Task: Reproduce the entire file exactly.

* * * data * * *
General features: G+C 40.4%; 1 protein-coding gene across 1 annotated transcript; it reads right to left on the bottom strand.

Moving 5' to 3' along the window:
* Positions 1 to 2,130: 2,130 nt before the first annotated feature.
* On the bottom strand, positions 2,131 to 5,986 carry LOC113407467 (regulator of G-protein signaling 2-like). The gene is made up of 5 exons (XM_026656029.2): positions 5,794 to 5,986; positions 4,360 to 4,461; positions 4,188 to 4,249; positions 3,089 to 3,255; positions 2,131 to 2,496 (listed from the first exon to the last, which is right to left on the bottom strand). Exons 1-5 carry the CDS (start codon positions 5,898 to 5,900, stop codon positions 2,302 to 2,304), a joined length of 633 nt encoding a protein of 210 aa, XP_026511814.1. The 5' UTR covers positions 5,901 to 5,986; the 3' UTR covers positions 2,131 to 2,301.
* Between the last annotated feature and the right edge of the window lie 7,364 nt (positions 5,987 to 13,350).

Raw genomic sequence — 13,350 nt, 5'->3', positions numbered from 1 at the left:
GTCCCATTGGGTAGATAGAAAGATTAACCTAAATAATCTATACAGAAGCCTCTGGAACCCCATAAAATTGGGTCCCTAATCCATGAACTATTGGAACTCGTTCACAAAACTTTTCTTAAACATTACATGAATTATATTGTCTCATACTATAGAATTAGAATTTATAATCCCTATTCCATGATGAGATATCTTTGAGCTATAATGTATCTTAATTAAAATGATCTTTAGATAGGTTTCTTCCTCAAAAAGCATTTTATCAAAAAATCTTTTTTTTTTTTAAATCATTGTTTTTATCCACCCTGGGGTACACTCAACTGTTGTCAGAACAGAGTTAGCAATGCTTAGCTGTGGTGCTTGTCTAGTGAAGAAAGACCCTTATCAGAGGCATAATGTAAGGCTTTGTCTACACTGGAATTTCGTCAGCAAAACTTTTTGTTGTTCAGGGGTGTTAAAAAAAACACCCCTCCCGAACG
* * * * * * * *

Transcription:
General features: G+C 40.4%; 1 protein-coding gene across 1 annotated transcript; it reads right to left on the bottom strand.

Moving 5' to 3' along the window:
* Positions 1 to 2,130: 2,130 nt before the first annotated feature.
* On the bottom strand, positions 2,131 to 5,986 carry LOC113407467 (regulator of G-protein signaling 2-like). The gene is made up of 5 exons (XM_026656029.2): positions 5,794 to 5,986; positions 4,360 to 4,461; positions 4,188 to 4,249; positions 3,089 to 3,255; positions 2,131 to 2,496 (listed from the first exon to the last, which is right to left on the bottom strand). Exons 1-5 carry the CDS (start codon positions 5,898 to 5,900, stop codon positions 2,302 to 2,304), a joined length of 633 nt encoding a protein of 210 aa, XP_026511814.1. The 5' UTR covers positions 5,901 to 5,986; the 3' UTR covers positions 2,131 to 2,301.
* Between the last annotated feature and the right edge of the window lie 7,364 nt (positions 5,987 to 13,350).

Raw genomic sequence — 13,350 nt, 5'->3', positions numbered from 1 at the left:
GTCCCATTGGGTAGATAGAAAGATTAACCTAAATAATCTATACAGAAGCCTCTGGAACCCCATAAAATTGGGTCCCTAATCCATGAACTATTGGAACTCGTTCACAAAACTTTTCTTAAACATTACATGAATTATATTGTCTCATACTATAGAATTAGAATTTATAATCCCTATTCCATGATGAGATATCTTTGAGCTATAATGTATCTTAATTAAAATGATCTTTAGATAGGTTTCTTCCTCAAAAAGCATTTTATCAAAAAATCTTTTTTTTTTTTAAATCATTGTTTTTATCCACCCTGGGGTACACTCAACTGTTGTCAGAACAGAGTTAGCAATGCTTAGCTGTGGTGCTTGTCTAGTGAAGAAAGACCCTTATCAGAGGCATAATGTAAGGCTTTGTCTACACTGGAATTTCGTCAGCAAAACTTTTTGTTGTTCAGGGGTGTTAAAAAAAACACCCCTCCCGAACG